The Pool Boy (A Romance Novella)

By: Penny Wylder


The grounds of our house are huge for L.A., but I’ve managed to claim a little corner as my own. It’s a little fenced in garden with a mix of roses and wildflowers, plus a few neatly-tended rows of spices and vegetables that I give to Gregory when I can. Working outside and helping things grow has always brought me a special kind of peace and calm. I’ve never been able to replicate the simple feeling of happiness I get when I’m out here—which means it’s exactly where I should be right now.

Because I’ve been busy stressing about my interview, researching other potential employers, and prepping materials to send out to new design firms and foundations, I know my garden is going to be a mess. There will be weeds to pull and watering to do. It will be perfect.

I retrieve my gloves and tools from our utility building and head over to my fence. I painted it a bright blue when I was in my teens and it’s faded now to something sunwashed, cracked and beautiful. I push past the gate and look around, analyzing where the most desperate work is needed…except there isn’t any.

The garden is immaculate. There isn’t a weed in sight, and my flowers have been pruned. There’s fresh dirt around some of the plants and I can still see the damp places where they’ve been watered. The air huffs out of me like a blow to the stomach. The caretakers aren’t supposed to touch my garden. Whenever I’m home I make sure to tell them to let me do all the work. It’s less for them to do and stress relief for me.

After the rejection and the argument with my dad, this feels like the last straw. I missed out on taking care of my garden by what may have been just a few minutes. The loss of the work and the feeling of betrayal from someone else tending my plants, everything releases the anger I’ve been holding in. I leave my garden and head further into the grounds. The caretaker is here somewhere and I’m going to make sure they know this was a mistake: no one touches my garden but me.

Coming around one of the tall hedges that gives us privacy, I see the telltale blue polo of one of our caretakers. He’s watering the flowerbeds at the edge of a fountain, and I can’t see which of our staff it is since he’s facing away from me.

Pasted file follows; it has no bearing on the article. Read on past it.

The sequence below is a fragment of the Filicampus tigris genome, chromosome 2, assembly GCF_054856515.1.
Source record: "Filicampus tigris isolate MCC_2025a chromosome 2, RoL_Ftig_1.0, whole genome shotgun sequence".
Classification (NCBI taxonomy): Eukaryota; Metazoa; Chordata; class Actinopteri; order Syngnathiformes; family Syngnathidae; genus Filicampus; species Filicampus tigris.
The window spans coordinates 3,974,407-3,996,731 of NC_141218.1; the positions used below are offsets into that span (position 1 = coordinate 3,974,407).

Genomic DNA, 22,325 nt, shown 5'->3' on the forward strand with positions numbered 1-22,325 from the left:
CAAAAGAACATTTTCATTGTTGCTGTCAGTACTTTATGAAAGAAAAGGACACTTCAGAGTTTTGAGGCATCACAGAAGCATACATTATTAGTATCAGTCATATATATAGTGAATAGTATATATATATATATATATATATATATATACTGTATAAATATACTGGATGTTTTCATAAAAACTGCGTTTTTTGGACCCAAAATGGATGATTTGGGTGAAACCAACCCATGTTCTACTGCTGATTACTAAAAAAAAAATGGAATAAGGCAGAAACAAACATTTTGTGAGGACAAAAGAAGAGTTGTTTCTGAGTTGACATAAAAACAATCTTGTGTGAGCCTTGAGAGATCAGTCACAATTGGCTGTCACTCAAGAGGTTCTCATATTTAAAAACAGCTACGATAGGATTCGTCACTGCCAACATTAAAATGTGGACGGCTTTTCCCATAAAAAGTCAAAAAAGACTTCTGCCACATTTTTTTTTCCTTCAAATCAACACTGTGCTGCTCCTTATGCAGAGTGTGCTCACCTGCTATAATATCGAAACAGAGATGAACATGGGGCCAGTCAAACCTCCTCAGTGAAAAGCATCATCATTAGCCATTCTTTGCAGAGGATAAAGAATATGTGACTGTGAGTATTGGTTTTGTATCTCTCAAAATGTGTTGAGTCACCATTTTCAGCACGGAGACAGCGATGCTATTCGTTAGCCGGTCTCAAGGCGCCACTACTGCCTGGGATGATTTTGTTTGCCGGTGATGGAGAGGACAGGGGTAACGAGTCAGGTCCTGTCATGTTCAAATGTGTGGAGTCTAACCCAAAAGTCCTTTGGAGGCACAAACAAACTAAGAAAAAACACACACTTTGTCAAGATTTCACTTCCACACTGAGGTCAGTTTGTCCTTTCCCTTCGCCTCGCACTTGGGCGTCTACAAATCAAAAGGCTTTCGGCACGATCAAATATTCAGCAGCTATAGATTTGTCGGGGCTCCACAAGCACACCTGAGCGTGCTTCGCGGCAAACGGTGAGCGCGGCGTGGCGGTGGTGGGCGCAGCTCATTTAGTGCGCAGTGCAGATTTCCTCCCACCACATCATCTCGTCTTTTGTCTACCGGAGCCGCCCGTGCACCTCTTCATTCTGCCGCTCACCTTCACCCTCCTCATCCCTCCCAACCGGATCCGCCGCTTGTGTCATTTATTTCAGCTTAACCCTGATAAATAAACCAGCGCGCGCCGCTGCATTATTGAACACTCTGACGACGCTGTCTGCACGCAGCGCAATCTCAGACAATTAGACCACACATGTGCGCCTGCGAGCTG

“Hey!” I call out to him, but he doesn’t turn. He’s next to the fountain, so maybe he didn’t hear me. I jog over to him and tap him on the shoulder. “Hey. Are you the one who did work in the private garden?”

He turns around, and all my irritation evaporates as the words that were forming leave my mouth. In fact, every thought flies out of my head except one: That is one fucking hot gardener.

I have a hard time breathing, because I’m trying to take it all in and also make it look like I’m not staring. And not salivating. I’m not doing that, right? Tan skin, dark hair, dark eyes, and arms that are bursting out of that stupid polo the company makes them wear. If the rest of his body is like his arms…damn.

“Private garden?” he asks, confusion written all over his face.

Oh. Right. I’m supposed to be here to yell at him about the garden. “Yeah.” I say, trying to form words. “The garden that’s fenced off. No one on the staff is supposed to take care of it. It’s my garden—I do the work.” I’m finding it hard to be mad anymore, and to be honest I can’t fault what he did there. His work was flawless, and I wonder if his work in other areas is equally flawless. Wonder if he’s as good with his hands as he seems to be… I rein in my thoughts from the path they’re going down. What is wrong with me?

“I’m sorry,” he says. “I didn’t know. I’m…new.”

I nod, resigned to the fact that my anger is gone and that it was misplaced to begin with. This isn’t about my garden. It’s about my dad, my job, my entire life spinning out of my control. I force a smile. “It’s okay, and you did a good job. But you don’t need to do anything in there from now on. I like to do it.”

He gives me a smile in return, and I feel my pulse kick up a few solid notches. “I’m sorry for the oversight, and I’ll remember that. The plants just really looked like they wanted some attention.” I could swear his eyes stray down my body for half an instant, but maybe I imagined it.

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